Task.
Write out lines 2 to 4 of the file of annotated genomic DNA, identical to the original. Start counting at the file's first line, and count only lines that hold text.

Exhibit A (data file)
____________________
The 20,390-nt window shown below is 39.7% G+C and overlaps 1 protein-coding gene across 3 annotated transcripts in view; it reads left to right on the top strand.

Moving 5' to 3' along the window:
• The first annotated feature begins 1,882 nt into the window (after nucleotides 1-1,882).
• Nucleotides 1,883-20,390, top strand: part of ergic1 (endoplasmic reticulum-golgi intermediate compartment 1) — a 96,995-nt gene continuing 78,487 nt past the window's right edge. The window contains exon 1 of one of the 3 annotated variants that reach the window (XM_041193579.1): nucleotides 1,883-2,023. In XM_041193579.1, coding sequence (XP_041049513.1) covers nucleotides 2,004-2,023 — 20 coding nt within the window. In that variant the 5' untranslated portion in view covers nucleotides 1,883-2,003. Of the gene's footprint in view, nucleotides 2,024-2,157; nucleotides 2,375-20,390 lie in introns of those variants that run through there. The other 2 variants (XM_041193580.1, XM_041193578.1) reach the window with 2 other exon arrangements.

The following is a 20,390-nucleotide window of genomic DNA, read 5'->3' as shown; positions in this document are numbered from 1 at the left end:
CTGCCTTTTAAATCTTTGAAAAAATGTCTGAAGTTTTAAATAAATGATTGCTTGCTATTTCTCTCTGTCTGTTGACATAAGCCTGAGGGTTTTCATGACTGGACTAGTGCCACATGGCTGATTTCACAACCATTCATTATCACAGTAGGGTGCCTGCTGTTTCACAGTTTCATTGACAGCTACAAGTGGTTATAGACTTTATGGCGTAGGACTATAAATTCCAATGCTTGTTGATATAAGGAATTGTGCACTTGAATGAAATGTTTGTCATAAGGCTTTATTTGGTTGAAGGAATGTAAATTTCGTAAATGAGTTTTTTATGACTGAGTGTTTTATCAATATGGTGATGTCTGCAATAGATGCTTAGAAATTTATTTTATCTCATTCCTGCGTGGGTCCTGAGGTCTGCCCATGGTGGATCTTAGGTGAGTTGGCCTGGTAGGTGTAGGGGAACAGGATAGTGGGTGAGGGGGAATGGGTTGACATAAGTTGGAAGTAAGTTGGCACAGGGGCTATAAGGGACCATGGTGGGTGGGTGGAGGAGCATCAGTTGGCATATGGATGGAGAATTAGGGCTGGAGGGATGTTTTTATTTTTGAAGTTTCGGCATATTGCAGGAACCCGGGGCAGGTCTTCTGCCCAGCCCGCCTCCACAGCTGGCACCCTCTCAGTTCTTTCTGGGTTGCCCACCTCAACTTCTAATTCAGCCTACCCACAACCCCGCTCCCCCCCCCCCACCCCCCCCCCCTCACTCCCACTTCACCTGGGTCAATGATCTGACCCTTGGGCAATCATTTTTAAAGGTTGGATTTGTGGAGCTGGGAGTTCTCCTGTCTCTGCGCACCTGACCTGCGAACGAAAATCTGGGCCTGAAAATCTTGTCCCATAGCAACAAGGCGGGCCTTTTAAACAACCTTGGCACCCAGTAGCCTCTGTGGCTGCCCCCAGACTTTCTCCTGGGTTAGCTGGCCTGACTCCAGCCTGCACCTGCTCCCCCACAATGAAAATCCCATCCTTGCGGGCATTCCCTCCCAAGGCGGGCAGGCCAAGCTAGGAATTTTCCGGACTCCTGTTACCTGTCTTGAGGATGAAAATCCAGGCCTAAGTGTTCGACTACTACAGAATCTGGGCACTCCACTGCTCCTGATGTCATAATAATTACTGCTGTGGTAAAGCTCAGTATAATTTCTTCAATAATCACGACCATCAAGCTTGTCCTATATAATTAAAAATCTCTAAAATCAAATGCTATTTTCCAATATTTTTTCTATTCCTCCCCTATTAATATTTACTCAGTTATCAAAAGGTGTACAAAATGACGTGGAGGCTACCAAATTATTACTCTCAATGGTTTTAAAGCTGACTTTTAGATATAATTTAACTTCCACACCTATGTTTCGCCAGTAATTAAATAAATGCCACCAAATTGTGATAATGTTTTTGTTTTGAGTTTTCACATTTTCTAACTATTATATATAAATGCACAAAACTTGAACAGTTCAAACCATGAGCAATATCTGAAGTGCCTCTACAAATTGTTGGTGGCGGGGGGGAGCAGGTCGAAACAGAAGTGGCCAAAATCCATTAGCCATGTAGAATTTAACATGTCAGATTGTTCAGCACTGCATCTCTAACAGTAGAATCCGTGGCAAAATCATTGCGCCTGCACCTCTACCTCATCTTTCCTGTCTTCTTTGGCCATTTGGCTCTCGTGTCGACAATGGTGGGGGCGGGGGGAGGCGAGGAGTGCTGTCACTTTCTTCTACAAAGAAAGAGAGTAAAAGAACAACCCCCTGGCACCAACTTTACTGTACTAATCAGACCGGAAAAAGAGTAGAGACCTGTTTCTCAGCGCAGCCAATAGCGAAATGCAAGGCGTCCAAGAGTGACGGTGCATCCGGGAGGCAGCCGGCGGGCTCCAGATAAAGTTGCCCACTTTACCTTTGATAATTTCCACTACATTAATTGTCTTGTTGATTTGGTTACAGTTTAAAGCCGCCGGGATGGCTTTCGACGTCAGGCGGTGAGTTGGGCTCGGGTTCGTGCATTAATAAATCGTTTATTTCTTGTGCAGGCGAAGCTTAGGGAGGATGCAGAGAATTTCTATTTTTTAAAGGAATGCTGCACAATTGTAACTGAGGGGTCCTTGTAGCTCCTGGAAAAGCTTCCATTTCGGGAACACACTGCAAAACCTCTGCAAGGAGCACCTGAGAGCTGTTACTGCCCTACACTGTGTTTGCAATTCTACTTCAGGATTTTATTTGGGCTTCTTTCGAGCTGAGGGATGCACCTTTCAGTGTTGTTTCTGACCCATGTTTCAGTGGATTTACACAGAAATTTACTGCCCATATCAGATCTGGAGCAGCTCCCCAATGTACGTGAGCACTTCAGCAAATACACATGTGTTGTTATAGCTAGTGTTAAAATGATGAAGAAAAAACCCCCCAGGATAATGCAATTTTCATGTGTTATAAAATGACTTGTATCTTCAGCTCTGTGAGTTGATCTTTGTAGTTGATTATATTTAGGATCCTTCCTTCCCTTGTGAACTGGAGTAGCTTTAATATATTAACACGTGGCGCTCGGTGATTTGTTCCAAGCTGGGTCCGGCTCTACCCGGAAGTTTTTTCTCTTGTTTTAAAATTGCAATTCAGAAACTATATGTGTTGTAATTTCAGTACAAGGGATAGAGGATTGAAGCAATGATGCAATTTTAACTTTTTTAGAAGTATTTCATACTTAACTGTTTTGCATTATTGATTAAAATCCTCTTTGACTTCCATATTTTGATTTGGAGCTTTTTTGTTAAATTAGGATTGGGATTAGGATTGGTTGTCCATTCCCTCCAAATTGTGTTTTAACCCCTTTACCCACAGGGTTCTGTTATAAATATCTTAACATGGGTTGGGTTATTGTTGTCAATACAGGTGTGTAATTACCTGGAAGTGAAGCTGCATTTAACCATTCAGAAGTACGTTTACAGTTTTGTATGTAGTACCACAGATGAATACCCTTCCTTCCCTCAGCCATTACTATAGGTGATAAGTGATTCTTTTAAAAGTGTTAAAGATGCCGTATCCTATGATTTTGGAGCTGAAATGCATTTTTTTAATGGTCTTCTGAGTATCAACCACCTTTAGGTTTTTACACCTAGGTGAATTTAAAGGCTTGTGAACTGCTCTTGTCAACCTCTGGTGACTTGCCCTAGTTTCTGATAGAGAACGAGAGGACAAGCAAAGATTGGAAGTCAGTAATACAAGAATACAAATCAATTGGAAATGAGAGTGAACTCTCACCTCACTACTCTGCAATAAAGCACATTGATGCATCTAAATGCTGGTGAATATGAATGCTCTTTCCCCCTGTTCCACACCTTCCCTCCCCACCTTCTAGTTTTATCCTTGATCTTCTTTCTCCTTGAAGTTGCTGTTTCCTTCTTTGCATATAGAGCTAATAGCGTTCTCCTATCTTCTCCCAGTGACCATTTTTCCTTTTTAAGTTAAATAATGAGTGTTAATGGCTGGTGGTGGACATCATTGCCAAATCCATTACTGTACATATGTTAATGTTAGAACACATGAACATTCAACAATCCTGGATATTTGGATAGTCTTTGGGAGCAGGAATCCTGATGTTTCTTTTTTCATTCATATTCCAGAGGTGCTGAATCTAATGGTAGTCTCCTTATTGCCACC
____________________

Moving 5' to 3' along the window:
• The first annotated feature begins 1,882 nt into the window (after nucleotides 1-1,882).
• Nucleotides 1,883-20,390, top strand: part of ergic1 (endoplasmic reticulum-golgi intermediate compartment 1) — a 96,995-nt gene continuing 78,487 nt past the window's right edge. The window contains exon 1 of one of the 3 annotated variants that reach the window (XM_041193579.1): nucleotides 1,883-2,023. In XM_041193579.1, coding sequence (XP_041049513.1) covers nucleotides 2,004-2,023 — 20 coding nt within the window. In that variant the 5' untranslated portion in view covers nucleotides 1,883-2,003. Of the gene's footprint in view, nucleotides 2,024-2,157; nucleotides 2,375-20,390 lie in introns of those variants that run through there. The other 2 variants (XM_041193580.1, XM_041193578.1) reach the window with 2 other exon arrangements.